Do you have family history ephemera–letters, diaries, day journals, etc. that might be easier to digitize if a digital camera is used instead of a phone? If the writing is legible, photographs may be a great way to quickly digitize an item. Just make certain no detail is lost. Scanning takes more time and taking pictures may be better than intending to scan…but never getting that scanning done. Here’s a longer set of thoughts on the topic.
Some rural cemeteries, especially very small ones that are no longer used, may require crossing private property to access. If this is necessary, obtain permission from the landowner before attempting to access the cemetery. Cemeteries that are along a roadside or have public access are a different story, but there also may be restrictions about “visiting hours,” decorations that are allowed, etc. Remember: just because your ancestor is buried in a grave on private property does not mean you have the right to trespass on that property to view the grave.
If your ancestor owned real property, you should search for at least the following records: In the United States these are usually county-level records, although there are places where these records are kept at the town or city level. Knowing your ancestor owned property is not enough–those records may provide more information.
Some locations have precise geographic borders. Those borders may change over time, but often are reasonably well-established. Some places, particularly those whose names are informal and known to locals, may have more fluid boundaries or just be a general area. Ethnic regions of some urban areas can change over time and have boundaries that are in a constant state of flux or have no precise definition. In some rural areas, certain areas may have a name that known to locals but does not appear on any map, post office list, or other geographic finding aid. Frequently these items are mentioned in newspapers, family letters and correspondence, and other unofficial records. Some thoughts on locating such places can be found in our recent post on Prairie Precinct in Winnebago County, […]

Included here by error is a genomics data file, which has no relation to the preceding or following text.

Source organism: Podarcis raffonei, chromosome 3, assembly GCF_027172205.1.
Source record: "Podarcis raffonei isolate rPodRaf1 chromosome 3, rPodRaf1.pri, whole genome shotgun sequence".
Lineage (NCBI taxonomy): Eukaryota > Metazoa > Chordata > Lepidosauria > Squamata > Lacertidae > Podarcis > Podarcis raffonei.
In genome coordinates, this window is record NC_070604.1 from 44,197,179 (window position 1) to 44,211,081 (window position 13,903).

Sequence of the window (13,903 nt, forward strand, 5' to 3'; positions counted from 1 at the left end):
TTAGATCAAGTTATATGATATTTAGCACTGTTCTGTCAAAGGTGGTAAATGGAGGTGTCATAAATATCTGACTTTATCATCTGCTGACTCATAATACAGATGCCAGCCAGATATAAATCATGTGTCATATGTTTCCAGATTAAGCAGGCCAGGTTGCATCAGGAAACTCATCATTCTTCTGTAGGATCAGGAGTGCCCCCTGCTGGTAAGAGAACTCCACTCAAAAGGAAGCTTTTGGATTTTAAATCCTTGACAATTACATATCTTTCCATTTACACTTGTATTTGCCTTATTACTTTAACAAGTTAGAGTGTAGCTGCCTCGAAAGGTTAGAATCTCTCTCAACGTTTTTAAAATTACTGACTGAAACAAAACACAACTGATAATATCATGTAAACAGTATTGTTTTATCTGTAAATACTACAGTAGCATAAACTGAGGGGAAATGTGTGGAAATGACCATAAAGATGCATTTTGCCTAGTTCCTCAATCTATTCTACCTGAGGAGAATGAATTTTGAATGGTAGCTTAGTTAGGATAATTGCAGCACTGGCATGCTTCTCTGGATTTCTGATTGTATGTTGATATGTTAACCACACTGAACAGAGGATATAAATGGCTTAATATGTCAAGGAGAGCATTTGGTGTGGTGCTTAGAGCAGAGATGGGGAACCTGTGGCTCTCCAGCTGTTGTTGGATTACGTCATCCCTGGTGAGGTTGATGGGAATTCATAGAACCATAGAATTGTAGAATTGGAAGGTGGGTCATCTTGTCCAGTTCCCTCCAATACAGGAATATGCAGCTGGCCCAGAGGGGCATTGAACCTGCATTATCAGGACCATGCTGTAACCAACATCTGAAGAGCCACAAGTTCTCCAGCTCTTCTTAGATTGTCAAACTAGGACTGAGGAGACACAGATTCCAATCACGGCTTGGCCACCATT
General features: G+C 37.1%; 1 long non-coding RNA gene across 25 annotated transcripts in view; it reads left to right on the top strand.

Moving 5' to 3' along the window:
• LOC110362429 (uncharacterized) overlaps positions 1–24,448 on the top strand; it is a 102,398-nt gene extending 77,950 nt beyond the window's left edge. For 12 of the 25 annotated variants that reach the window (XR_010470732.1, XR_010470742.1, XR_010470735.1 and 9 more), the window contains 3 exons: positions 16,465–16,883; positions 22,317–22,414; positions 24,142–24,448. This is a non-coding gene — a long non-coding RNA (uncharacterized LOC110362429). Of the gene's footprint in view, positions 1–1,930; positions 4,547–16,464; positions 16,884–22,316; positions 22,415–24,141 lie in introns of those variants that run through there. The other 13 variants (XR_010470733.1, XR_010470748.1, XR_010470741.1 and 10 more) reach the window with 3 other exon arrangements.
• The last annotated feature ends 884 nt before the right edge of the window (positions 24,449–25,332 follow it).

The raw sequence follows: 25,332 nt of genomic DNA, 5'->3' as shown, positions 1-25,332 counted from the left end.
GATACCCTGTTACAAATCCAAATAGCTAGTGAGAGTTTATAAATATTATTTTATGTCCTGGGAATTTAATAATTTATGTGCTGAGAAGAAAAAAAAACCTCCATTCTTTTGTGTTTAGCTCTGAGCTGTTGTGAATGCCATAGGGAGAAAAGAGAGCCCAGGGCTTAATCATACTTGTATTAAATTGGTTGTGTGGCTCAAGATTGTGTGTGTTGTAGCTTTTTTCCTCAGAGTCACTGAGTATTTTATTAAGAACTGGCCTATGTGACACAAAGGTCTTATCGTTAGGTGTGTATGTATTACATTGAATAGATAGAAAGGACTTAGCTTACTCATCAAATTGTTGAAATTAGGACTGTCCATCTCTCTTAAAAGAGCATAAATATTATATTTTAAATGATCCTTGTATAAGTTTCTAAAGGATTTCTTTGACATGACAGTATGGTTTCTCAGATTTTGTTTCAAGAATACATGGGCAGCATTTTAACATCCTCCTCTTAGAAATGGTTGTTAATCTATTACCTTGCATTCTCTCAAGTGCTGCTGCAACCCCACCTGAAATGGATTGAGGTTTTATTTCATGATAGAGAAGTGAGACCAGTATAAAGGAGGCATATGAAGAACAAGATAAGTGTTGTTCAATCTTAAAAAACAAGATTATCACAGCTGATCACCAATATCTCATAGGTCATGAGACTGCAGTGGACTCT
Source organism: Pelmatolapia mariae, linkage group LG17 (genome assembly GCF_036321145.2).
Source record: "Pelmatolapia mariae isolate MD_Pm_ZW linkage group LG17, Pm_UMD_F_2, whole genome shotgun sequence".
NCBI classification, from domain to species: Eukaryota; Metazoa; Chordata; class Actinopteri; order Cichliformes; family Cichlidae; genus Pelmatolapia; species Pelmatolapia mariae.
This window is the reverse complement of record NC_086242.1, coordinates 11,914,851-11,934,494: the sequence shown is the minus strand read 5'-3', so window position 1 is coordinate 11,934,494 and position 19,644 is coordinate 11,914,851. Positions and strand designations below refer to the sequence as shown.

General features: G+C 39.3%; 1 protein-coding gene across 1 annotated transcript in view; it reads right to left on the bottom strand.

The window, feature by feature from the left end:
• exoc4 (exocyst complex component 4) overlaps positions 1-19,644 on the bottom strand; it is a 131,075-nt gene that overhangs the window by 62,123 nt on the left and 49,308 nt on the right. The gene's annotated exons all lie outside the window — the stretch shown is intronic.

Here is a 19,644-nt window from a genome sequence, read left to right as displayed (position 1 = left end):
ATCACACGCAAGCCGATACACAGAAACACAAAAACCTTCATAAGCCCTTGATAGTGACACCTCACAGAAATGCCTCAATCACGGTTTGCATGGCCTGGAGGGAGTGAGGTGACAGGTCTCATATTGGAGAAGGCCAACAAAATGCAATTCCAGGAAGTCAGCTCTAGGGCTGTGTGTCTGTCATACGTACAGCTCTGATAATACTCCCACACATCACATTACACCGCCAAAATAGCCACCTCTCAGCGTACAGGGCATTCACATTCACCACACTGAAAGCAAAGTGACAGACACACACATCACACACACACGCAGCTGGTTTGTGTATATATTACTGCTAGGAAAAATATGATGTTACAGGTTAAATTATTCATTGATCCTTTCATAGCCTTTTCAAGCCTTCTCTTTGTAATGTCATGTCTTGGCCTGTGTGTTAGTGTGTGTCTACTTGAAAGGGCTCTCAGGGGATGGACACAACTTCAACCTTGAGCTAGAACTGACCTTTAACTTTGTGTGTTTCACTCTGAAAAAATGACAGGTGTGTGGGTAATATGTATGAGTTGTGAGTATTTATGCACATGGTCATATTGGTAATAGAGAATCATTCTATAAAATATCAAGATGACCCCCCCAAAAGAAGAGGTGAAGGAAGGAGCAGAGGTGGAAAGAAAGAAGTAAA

The small picture nearly fell out of the book into which it was tucked. The photo had apparently been clipped from a larger photograph and was likely used in a locket. Fortunately I know who is in the photograph although the back of it is totally blank. I decided to take a picture of it using as the background the page of the book in which it was found. I should have identified the book, but I’m guessing that the placement of the picture in the prayer book was simply to prevent it from being lost. My caption for the photograph indicated what I know about the picture and how identification was made. Is there a picture somewhere still in existence with my grandmother’s image cut out of […]
There’s a difference between nicknames and diminutives. Diminutives are variations on a name that are based upon the sounds in that name. Bill, Billy, Will, etc. are diminutives for William. Calling the same person “Red” because his hair is read is using a nickname. Calling him “hotheaded Bill” is technically both Using the name Kate, Kat, or Kathy in reference to someone named Katherine is also using a diminutive. Referring to my low-German ancestor Trientje by the name Katherine is not using a nickname or a diminutive. In this case it is a anglicization (translation into English) of the name Trientje. Your non-English speaking ancestors “new names” may not have been nicknames or diminutives at all–they could have been translations of their actual name.
From a while back… My relative purchased a farm in the late 1860s. It still owned by a descendant today. The last deed to the property recorded in the local recorder’s office is that deed of purchase in the 1860s. There are no other deeds. That’s because every transfer after that time has been through a bequest in a will when the current owner died–in 1877, 1939, and 1969. The wills served to transfer title. There’s no missing deeds, it’s just that at the time the will served as the “deed” because it transferred title. (This tip is partially due to a reader’s comment on an earlier tip. Thanks!).